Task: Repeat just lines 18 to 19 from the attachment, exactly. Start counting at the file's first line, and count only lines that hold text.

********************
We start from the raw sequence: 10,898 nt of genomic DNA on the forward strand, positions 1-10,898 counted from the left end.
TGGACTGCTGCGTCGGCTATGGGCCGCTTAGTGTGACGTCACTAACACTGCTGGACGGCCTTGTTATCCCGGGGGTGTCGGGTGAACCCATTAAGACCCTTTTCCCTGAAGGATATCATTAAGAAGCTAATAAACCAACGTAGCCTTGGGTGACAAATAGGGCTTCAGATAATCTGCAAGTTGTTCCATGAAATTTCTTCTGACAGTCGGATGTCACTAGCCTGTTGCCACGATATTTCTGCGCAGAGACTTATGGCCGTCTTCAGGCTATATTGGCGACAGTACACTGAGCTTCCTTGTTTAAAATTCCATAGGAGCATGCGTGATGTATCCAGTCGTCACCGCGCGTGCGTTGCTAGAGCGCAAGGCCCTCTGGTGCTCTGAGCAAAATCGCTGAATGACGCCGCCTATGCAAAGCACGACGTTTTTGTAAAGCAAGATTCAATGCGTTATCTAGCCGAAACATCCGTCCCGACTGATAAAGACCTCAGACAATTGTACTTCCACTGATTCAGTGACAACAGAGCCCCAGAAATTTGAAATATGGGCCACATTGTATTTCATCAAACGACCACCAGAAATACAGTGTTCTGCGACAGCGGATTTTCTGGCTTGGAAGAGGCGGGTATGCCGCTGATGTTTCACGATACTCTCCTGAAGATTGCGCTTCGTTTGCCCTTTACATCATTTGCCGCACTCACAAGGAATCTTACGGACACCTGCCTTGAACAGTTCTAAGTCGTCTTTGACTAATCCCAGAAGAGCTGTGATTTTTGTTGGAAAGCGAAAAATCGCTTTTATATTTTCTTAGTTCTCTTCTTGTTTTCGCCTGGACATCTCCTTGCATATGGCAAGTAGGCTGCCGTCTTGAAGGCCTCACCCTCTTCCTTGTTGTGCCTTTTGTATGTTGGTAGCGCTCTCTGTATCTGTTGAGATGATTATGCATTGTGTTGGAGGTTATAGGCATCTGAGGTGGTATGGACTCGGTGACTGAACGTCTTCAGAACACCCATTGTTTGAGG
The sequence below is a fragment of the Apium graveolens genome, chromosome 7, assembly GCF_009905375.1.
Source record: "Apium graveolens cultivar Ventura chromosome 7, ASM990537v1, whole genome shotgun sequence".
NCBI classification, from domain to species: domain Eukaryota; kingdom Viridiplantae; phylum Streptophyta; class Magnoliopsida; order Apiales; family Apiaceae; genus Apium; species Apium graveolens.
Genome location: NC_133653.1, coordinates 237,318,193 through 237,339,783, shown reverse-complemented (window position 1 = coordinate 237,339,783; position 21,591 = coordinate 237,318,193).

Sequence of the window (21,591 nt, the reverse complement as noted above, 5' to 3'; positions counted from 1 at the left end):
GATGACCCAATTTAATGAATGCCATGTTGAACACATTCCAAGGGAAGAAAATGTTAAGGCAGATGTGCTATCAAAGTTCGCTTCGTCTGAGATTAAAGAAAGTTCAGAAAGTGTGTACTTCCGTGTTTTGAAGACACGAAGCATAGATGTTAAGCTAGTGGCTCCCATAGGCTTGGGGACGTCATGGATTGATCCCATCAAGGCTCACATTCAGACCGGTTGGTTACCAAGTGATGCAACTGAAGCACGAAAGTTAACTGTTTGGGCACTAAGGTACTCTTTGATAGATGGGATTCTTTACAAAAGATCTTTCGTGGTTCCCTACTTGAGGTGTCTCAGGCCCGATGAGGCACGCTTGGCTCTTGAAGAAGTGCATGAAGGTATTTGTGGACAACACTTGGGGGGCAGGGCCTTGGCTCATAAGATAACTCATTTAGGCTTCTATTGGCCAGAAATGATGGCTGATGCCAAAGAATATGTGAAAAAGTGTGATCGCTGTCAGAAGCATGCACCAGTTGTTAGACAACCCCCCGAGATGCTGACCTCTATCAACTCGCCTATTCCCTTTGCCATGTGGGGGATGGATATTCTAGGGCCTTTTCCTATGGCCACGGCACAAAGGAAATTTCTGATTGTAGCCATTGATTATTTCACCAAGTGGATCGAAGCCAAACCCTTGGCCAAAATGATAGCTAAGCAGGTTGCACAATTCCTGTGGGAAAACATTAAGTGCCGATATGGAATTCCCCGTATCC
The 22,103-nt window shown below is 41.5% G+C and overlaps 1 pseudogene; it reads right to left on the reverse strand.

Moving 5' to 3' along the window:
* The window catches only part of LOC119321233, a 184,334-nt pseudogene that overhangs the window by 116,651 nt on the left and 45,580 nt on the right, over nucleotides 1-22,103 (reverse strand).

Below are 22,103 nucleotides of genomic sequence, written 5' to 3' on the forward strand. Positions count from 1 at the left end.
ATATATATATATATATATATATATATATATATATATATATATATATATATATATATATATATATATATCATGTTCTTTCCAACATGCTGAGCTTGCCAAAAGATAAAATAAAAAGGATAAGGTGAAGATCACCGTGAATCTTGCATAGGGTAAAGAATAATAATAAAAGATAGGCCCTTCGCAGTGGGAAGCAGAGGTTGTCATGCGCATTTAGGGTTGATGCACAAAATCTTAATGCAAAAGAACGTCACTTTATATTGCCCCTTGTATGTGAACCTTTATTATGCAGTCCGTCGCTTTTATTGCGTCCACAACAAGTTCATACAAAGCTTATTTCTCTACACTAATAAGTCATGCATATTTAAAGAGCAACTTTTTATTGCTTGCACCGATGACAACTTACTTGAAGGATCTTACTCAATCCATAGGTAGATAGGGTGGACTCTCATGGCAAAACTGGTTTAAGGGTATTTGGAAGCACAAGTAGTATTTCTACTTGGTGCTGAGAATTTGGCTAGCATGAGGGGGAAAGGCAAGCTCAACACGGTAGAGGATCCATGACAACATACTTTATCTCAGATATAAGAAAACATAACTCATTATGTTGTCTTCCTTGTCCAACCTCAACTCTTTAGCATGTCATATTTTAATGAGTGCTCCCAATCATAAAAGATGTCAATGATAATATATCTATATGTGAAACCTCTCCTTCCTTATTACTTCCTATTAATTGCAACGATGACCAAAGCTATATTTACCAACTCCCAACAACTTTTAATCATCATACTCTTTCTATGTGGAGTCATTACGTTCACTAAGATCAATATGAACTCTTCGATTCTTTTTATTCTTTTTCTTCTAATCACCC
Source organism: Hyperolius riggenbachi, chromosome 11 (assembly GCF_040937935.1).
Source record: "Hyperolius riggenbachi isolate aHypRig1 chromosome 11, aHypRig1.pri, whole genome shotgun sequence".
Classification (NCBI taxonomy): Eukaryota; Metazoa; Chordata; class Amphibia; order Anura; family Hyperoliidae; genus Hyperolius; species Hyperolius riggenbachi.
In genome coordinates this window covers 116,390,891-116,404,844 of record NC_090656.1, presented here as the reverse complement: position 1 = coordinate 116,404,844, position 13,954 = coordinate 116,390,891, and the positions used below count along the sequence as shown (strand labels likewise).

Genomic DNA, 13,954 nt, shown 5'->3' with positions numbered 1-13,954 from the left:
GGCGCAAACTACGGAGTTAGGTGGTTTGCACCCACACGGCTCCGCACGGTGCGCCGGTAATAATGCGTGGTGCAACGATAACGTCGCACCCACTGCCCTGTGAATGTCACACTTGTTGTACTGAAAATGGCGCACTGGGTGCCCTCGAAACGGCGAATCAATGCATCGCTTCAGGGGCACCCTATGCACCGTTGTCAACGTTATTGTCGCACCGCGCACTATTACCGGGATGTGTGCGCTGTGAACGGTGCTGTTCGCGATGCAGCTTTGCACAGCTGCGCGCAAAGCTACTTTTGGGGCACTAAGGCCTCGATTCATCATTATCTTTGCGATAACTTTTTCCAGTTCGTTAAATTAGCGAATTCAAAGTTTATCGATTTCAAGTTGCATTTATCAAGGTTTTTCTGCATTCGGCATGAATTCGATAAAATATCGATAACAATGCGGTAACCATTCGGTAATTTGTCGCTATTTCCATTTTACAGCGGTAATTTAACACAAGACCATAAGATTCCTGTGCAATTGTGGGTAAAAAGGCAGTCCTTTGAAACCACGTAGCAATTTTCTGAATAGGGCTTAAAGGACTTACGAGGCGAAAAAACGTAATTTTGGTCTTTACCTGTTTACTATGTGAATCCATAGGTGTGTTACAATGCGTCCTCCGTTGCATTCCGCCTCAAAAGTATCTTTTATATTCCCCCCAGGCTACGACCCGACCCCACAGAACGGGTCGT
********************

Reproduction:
Genomic DNA, 13,954 nt, shown 5'->3' with positions numbered 1-13,954 from the left:
GGCGCAAACTACGGAGTTAGGTGGTTTGCACCCACACGGCTCCGCACGGTGCGCCGGTAATAATGCGTGGTGCAACGATAACGTCGCACCCACTGCCCTGTGAATGTCACACTTGTTGTACTGAAAATGGCGCACTGGGTGCCCTCGAAACGGCGAATCAATGCATCGCTTCAGGGGCACCCTATGCACCGTTGTCAACGTTATTGTCGCACCGCGCACTATTACCGGGATGTGTGCGCTGTGAACGGTGCTGTTCGCGATGCAGCTTTGCACAGCTGCGCGCAAAGCTACTTTTGGGGCACTAAGGCCTCGATTCATCATTATCTTTGCGATAACTTTTTCCAGTTCGTTAAATTAGCGAATTCAAAGTTTATCGATTTCAAGTTGCATTTATCAAGGTTTTTCTGCATTCGGCATGAATTCGATAAAATATCGATAACAATGCGGTAACCATTCGGTAATTTGTCGCTATTTCCATTTTACAGCGGTAATTTAACACAAGACCATAAGATTCCTGTGCAATTGTGGGTAAAAAGGCAGTCCTTTGAAACCACGTAGCAATTTTCTGAATAGGGCTTAAAGGACTTACGAGGCGAAAAAACGTAATTTTGGTCTTTACCTGTTTACTATGTGAATCCATAGGTGTGTTACAATGCGTCCTCCGTTGCATTCCGCCTCAAAAGTATCTTTTATATTCCCCCCAGGCTACGACCCGACCCCACAGAACGGGTCGT